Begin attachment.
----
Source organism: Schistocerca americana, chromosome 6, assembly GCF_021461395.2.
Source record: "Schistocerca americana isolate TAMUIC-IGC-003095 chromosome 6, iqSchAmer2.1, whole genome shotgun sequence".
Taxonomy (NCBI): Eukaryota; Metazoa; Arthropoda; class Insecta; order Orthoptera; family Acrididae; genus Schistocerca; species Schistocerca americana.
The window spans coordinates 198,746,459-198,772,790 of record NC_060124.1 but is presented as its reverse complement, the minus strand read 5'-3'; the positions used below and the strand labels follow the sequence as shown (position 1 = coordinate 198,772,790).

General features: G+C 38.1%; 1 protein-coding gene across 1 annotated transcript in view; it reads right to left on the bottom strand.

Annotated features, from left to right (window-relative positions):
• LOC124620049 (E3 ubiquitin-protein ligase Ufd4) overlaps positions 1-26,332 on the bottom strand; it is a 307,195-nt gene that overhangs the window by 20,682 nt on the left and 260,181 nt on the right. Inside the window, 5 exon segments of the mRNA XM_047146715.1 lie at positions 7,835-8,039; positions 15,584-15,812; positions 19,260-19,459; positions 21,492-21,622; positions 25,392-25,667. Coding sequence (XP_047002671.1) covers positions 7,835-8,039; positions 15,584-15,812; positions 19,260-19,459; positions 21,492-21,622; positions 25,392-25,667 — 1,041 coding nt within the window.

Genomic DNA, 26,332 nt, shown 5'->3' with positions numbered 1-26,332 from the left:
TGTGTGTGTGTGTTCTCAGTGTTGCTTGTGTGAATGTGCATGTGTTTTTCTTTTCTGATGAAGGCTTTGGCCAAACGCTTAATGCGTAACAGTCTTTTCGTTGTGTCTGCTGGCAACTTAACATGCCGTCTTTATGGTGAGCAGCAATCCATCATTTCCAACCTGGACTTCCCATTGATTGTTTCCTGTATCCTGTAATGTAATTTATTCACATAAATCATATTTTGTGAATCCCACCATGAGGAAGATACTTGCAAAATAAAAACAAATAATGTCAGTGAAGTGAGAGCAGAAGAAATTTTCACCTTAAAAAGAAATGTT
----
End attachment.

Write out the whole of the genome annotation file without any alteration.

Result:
Source organism: Schistocerca americana, chromosome 6, assembly GCF_021461395.2.
Source record: "Schistocerca americana isolate TAMUIC-IGC-003095 chromosome 6, iqSchAmer2.1, whole genome shotgun sequence".
Taxonomy (NCBI): Eukaryota; Metazoa; Arthropoda; class Insecta; order Orthoptera; family Acrididae; genus Schistocerca; species Schistocerca americana.
The window spans coordinates 198,746,459-198,772,790 of record NC_060124.1 but is presented as its reverse complement, the minus strand read 5'-3'; the positions used below and the strand labels follow the sequence as shown (position 1 = coordinate 198,772,790).

General features: G+C 38.1%; 1 protein-coding gene across 1 annotated transcript in view; it reads right to left on the bottom strand.

Annotated features, from left to right (window-relative positions):
• LOC124620049 (E3 ubiquitin-protein ligase Ufd4) overlaps positions 1-26,332 on the bottom strand; it is a 307,195-nt gene that overhangs the window by 20,682 nt on the left and 260,181 nt on the right. Inside the window, 5 exon segments of the mRNA XM_047146715.1 lie at positions 7,835-8,039; positions 15,584-15,812; positions 19,260-19,459; positions 21,492-21,622; positions 25,392-25,667. Coding sequence (XP_047002671.1) covers positions 7,835-8,039; positions 15,584-15,812; positions 19,260-19,459; positions 21,492-21,622; positions 25,392-25,667 — 1,041 coding nt within the window.

Genomic DNA, 26,332 nt, shown 5'->3' with positions numbered 1-26,332 from the left:
TGTGTGTGTGTGTTCTCAGTGTTGCTTGTGTGAATGTGCATGTGTTTTTCTTTTCTGATGAAGGCTTTGGCCAAACGCTTAATGCGTAACAGTCTTTTCGTTGTGTCTGCTGGCAACTTAACATGCCGTCTTTATGGTGAGCAGCAATCCATCATTTCCAACCTGGACTTCCCATTGATTGTTTCCTGTATCCTGTAATGTAATTTATTCACATAAATCATATTTTGTGAATCCCACCATGAGGAAGATACTTGCAAAATAAAAACAAATAATGTCAGTGAAGTGAGAGCAGAAGAAATTTTCACCTTAAAAAGAAATGTT